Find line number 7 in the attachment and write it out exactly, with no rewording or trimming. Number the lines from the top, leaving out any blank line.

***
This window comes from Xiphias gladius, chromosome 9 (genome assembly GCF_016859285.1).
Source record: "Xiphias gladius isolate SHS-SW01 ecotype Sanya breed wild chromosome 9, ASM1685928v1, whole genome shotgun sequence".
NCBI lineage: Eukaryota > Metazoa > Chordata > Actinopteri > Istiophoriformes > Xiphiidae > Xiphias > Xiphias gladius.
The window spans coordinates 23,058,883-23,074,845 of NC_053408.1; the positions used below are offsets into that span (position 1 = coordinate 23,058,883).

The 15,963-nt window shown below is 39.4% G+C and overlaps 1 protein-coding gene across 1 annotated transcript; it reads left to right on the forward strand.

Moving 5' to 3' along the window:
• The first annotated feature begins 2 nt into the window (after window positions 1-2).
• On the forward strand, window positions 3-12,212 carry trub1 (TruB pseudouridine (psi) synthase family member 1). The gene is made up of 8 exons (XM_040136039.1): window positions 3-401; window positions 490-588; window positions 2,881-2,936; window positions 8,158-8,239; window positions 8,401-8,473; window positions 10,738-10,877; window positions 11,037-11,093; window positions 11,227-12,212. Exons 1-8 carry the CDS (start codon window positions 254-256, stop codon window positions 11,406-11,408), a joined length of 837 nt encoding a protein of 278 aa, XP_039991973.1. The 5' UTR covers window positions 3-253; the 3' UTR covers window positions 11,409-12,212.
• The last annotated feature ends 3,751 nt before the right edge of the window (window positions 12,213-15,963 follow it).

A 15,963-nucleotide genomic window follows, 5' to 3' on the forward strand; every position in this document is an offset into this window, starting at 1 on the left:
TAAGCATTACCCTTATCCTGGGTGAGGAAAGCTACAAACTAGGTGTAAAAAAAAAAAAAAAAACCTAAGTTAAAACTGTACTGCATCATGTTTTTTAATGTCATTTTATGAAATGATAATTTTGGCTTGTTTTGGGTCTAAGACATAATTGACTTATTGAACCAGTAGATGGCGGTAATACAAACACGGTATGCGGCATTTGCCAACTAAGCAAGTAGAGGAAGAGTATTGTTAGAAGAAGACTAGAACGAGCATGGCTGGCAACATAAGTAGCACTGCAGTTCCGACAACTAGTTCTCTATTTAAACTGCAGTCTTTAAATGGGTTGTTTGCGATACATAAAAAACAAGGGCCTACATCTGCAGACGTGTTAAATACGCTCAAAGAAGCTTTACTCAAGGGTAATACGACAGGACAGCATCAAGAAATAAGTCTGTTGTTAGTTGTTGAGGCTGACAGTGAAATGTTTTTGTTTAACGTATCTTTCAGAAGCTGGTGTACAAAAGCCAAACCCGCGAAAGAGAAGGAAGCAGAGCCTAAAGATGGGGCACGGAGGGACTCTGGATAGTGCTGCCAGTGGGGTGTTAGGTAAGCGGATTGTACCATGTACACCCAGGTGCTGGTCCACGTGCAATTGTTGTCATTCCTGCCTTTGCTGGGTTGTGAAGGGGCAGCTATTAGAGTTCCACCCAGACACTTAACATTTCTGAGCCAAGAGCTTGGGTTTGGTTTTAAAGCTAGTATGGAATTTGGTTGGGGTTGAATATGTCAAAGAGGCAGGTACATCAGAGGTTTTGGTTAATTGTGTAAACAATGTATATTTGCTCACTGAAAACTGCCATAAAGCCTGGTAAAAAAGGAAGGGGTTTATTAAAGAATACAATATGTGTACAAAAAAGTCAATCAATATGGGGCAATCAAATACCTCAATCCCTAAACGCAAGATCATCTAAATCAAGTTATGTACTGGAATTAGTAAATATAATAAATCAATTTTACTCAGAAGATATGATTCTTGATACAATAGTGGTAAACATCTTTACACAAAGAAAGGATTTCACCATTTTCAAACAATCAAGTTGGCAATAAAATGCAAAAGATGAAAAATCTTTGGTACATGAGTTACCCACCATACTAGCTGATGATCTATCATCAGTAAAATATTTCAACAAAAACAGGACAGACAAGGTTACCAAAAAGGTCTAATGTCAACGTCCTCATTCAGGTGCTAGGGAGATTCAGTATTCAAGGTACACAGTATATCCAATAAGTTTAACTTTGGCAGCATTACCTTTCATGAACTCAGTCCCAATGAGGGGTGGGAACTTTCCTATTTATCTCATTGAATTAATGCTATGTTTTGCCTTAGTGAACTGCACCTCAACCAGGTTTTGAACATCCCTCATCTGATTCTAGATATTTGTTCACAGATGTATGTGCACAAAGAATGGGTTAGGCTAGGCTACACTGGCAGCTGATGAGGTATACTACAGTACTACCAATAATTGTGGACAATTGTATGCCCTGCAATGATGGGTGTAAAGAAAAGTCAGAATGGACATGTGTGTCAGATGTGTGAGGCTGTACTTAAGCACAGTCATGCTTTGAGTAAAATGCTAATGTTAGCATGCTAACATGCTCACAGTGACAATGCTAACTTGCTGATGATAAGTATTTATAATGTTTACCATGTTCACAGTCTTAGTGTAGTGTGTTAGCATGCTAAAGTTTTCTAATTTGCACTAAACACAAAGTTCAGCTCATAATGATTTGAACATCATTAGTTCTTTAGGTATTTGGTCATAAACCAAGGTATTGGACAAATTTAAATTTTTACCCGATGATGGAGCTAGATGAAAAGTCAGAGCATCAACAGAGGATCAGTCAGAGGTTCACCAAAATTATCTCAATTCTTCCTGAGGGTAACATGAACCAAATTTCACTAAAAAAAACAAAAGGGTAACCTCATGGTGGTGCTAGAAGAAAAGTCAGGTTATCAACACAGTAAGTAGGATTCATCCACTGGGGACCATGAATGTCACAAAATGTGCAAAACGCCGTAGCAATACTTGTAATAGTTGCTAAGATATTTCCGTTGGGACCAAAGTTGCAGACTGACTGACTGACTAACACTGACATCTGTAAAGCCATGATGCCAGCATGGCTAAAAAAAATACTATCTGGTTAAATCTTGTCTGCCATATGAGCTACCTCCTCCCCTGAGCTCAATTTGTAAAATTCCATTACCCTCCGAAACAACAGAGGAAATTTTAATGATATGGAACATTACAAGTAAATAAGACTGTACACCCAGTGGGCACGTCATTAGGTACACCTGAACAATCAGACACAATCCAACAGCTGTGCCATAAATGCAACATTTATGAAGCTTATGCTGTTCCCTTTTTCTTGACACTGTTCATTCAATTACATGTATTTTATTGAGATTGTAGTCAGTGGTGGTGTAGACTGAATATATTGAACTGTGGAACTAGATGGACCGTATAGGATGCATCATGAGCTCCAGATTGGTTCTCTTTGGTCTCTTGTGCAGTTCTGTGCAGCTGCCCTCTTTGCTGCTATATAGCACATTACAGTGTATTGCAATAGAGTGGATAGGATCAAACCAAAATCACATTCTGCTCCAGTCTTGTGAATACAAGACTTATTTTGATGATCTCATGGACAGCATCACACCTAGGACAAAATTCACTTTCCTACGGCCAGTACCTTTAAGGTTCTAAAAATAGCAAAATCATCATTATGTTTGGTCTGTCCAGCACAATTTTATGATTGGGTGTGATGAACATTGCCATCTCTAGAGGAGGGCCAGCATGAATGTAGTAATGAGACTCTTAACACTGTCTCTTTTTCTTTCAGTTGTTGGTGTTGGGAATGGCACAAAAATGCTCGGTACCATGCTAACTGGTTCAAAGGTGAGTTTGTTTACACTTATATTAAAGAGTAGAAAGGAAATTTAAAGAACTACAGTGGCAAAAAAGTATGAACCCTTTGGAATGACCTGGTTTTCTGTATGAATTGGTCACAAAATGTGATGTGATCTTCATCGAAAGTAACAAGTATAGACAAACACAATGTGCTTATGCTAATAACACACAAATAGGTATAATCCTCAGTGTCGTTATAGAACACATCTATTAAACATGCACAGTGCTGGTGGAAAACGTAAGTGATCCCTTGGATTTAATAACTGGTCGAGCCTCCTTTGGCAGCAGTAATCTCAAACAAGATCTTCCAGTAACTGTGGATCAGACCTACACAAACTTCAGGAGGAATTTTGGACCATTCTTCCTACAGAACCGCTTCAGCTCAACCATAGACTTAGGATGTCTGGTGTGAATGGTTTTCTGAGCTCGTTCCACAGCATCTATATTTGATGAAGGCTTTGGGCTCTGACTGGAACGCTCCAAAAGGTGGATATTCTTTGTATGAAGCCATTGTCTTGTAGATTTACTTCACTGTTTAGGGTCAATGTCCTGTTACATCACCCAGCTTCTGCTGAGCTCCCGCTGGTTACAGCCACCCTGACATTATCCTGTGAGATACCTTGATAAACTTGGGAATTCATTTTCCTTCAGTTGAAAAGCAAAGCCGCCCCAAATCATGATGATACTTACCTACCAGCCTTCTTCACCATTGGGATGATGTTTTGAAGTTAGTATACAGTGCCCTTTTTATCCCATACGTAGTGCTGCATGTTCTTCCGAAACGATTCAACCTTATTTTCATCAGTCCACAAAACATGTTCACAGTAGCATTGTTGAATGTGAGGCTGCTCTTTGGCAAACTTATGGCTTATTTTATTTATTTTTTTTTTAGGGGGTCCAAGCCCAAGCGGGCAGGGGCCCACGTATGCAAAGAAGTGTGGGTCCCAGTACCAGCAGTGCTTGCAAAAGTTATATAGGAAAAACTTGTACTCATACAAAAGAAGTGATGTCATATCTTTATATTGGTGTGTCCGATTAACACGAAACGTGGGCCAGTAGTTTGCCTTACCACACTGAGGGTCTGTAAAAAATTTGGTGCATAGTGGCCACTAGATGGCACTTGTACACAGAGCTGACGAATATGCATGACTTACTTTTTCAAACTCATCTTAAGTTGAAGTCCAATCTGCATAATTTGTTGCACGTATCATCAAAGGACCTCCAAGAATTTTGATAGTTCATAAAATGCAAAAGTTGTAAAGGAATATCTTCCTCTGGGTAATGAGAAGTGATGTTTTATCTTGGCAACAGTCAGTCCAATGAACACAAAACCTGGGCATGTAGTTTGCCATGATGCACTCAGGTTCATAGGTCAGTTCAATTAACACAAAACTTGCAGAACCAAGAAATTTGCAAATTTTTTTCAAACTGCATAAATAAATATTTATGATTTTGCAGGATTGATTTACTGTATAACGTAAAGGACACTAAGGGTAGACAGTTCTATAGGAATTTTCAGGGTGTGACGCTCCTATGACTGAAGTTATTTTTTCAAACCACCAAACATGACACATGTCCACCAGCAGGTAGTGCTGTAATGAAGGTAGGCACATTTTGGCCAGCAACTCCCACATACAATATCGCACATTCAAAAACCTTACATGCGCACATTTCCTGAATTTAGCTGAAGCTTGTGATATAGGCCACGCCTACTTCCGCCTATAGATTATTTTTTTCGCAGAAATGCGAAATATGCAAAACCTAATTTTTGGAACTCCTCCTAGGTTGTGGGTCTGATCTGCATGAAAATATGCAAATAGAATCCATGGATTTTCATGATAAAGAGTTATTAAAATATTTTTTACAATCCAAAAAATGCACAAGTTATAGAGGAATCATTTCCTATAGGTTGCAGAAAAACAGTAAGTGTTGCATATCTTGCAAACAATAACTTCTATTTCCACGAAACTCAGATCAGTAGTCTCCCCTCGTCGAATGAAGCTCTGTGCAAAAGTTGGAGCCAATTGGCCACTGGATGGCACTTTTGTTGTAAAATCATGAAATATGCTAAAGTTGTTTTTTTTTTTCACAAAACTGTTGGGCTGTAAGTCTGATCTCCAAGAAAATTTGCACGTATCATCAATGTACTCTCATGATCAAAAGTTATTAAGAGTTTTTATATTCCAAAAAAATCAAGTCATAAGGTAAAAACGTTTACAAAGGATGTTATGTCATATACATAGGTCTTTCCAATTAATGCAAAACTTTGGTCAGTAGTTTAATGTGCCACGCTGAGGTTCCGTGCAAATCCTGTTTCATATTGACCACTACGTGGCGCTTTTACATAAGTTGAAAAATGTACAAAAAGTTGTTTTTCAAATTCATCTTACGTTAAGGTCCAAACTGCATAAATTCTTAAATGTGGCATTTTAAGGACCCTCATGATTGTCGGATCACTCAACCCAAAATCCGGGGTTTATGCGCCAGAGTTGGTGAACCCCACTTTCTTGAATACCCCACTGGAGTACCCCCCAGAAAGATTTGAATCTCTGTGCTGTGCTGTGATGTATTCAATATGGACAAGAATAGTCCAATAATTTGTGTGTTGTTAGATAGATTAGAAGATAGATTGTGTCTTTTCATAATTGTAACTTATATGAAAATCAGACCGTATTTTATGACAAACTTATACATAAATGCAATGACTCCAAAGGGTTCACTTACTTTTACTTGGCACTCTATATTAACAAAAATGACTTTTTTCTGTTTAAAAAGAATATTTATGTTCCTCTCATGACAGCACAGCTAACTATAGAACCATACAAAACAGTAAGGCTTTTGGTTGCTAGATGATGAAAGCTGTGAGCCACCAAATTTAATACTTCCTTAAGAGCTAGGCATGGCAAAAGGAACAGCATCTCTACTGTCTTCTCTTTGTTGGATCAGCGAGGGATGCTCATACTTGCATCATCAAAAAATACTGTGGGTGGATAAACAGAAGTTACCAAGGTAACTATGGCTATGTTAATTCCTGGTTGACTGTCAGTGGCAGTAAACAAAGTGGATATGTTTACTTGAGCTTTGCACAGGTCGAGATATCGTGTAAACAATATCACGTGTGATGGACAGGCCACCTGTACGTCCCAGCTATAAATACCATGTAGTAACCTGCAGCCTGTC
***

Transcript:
• The first annotated feature begins 2 nt into the window (after window positions 1-2).